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I've just started homebrewing. The guy at the local homebrew store swears that I don't need any secondary fermentors, that I should just leave my brews in the primary to age and then bottle condition them. I have a plastic bucket fermentor and two 5 gallon PET bottles.

I plan to brew some high gravity beers (RIS and an English Barleywine) as well as a dry mead. Since I'm going to be aging a bunch of batches simultaneously I'd rather not spend ~$40/each on glass carboys.

I want to leave them in the primary for 4-6 months, then bottle condition them after that. Is this a bad idea? What's the worst that could happen?

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Perhaps a dumb question but if you just got into homebrewing, maybe high gravity aged ales is not the place to hone the craft... –  Keith Hoffman Feb 29 '12 at 7:43
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That's what I like. I don't see a point in doing brews that I don't drink and wouldn't even bother buying. –  bk0 Feb 29 '12 at 11:41
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High-risk way to start, that's all I'm saying. I share your tastes. Plus if you make 'regular' beer, you can make your friends drink your mistakes. Good luck! –  Keith Hoffman Feb 29 '12 at 22:16

2 Answers 2

up vote 5 down vote accepted

Abridged answer: primary them for 6 weeks, and if your gravity is where you want it, then rack to one of your PET bottles and age. Simply, you could have some off-flavors as a result of yeast autolysis. For higher-gravity beers, you want to let the yeast do their work, but if there is going to be 9 or higher ABV once fermentation is completed, that is a hostile environment for yeast, and they can break down and leak stuff from inside their cell wall into your beer.

Not an expert, but my general rule of thumb is: after the krausen has subsided, let the yeast clean up some of the other compounds (the higher the gravity, the longer), then if you want to purely 'condition' your beer, get it off the yeast cake and let it mature by its lonesome.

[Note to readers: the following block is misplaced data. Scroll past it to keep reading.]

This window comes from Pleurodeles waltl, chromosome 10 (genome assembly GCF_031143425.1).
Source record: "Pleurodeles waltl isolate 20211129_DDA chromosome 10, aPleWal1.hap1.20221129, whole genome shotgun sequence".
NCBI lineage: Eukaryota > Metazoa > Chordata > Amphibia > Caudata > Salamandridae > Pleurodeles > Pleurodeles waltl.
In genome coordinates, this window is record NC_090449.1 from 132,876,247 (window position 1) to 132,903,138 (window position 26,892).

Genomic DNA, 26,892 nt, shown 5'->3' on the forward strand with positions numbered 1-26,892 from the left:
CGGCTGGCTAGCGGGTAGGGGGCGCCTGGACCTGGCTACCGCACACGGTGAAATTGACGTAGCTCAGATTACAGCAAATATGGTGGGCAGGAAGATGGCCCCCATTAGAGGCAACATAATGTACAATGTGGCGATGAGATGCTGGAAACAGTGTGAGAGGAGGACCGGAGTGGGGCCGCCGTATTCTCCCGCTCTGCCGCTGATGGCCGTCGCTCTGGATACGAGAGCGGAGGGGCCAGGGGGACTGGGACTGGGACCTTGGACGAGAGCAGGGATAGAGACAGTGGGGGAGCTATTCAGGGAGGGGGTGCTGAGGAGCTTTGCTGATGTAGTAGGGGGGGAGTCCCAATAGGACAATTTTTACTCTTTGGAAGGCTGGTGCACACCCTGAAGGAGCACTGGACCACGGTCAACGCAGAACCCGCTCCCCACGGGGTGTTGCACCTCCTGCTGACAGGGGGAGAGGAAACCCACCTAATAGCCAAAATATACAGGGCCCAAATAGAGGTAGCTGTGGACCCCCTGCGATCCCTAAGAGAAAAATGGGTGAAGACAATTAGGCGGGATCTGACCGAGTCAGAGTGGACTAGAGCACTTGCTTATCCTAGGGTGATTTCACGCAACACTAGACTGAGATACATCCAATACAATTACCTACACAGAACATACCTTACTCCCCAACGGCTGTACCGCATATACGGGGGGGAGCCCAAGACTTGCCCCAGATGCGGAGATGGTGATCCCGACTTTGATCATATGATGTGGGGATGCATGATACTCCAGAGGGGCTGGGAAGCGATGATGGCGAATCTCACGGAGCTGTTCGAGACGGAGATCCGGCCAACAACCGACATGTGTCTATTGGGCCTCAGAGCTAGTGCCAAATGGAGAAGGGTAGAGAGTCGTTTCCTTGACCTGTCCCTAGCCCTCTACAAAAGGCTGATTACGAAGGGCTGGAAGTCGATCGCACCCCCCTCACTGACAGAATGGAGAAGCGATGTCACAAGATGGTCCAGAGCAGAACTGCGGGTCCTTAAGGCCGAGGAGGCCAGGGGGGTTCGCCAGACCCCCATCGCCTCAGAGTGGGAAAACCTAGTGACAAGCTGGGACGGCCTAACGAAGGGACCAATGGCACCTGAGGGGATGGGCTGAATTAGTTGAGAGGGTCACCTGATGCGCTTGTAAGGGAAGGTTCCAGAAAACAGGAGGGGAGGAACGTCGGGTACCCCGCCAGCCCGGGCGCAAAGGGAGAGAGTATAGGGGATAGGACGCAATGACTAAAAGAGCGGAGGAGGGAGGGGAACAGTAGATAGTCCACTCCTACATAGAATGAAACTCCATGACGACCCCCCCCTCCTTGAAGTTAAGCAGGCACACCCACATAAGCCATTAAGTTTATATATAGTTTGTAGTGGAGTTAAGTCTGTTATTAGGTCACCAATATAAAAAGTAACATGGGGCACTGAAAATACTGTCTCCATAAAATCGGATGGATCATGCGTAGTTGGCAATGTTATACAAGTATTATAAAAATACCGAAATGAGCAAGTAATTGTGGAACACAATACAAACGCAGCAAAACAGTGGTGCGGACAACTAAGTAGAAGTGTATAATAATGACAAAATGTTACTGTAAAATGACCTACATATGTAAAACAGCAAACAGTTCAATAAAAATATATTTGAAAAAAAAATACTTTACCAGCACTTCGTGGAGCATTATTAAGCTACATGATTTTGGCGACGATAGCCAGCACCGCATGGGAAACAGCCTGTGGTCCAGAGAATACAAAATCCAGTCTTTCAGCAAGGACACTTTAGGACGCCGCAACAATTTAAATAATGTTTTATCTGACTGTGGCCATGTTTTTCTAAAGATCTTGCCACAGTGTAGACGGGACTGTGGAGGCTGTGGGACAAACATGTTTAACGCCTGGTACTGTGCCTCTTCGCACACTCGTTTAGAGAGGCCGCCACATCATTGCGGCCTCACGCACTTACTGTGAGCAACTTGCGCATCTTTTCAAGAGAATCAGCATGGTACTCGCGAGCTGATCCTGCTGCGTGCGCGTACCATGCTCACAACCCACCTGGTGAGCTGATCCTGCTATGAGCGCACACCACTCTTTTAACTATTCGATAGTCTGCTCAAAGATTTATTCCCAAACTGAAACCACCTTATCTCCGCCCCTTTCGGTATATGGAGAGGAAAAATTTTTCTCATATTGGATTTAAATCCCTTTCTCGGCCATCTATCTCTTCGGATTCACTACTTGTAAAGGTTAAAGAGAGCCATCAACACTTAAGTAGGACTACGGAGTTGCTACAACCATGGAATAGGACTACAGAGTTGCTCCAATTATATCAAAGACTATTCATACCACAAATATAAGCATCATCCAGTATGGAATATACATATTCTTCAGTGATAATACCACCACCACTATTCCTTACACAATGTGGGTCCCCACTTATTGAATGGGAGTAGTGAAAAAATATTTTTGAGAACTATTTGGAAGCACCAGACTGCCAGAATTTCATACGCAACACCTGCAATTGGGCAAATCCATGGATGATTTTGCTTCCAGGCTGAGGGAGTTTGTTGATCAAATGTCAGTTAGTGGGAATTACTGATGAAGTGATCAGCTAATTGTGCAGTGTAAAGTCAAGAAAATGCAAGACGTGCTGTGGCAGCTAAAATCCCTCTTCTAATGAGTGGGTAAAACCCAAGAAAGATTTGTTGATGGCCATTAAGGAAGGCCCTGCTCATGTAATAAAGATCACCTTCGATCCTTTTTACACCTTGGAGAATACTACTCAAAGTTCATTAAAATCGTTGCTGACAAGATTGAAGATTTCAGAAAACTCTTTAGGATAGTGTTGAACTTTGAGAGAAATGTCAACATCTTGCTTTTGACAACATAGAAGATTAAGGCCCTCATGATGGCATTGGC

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After considering the answers here, my current plan is to get another bucket fermenter and rack the beers to the plastic carboys. The mead I'll do directly in the carboy and let it sit for a few months. Thanks for the insight! –  bk0 Feb 16 '12 at 14:39

The Worst that could happen is you ruin the batch (undrinkable) and end up with stained containers that give a strange flavor to things you use them with.

That's probably unlikely. If you use the plastic bucket for 4-6 months with the mead, you may end up leaching some of the plastic chemicals into the mead, giving it a plasticy taste. If you're set on using plastic, I'd go for the PET bottles, as they are actually meant for longer term fermentation. They claim to be as good as glass, but I've only read of people using them for beer, which is in there for a significantly shorter period of time.

Personally, I only use a primary fermentation for my meads, and I do it in a glass carboy. I have 14 of them going right now. If cost is the issue, I'd suggest hitting up your buddies for some investment capital. A promise of half a dozen bottles of mead can really loosen the purse strings. =D

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I'd also check Craigs list for glass carboys, I am also a plastic-phobe (probably unnecessarily). I found a guy in MD who was bringing truckloads of 5 gallon carboys from his father's (sold) spring water business in NC. Got 5 of them for $40. –  Pietro Feb 15 '12 at 15:52
    
No luck with carboys on craigslist. :( –  bk0 Feb 15 '12 at 21:31
    
If you are a beginner brewer and go with PET, I would strongly consider reading the 'cleaning and care' instructions on the Better Bottle website before you buy them. The limitations on the amount of exposure to StarSani and PBW that these bottles can take are very restrictive. When I was a new brewer, my brew buddies and I cracked one with excessive sanitation. The other two from the same vintage are still intact but show signs of cracking. Glass rocks! –  Keith Hoffman Mar 2 '12 at 1:28

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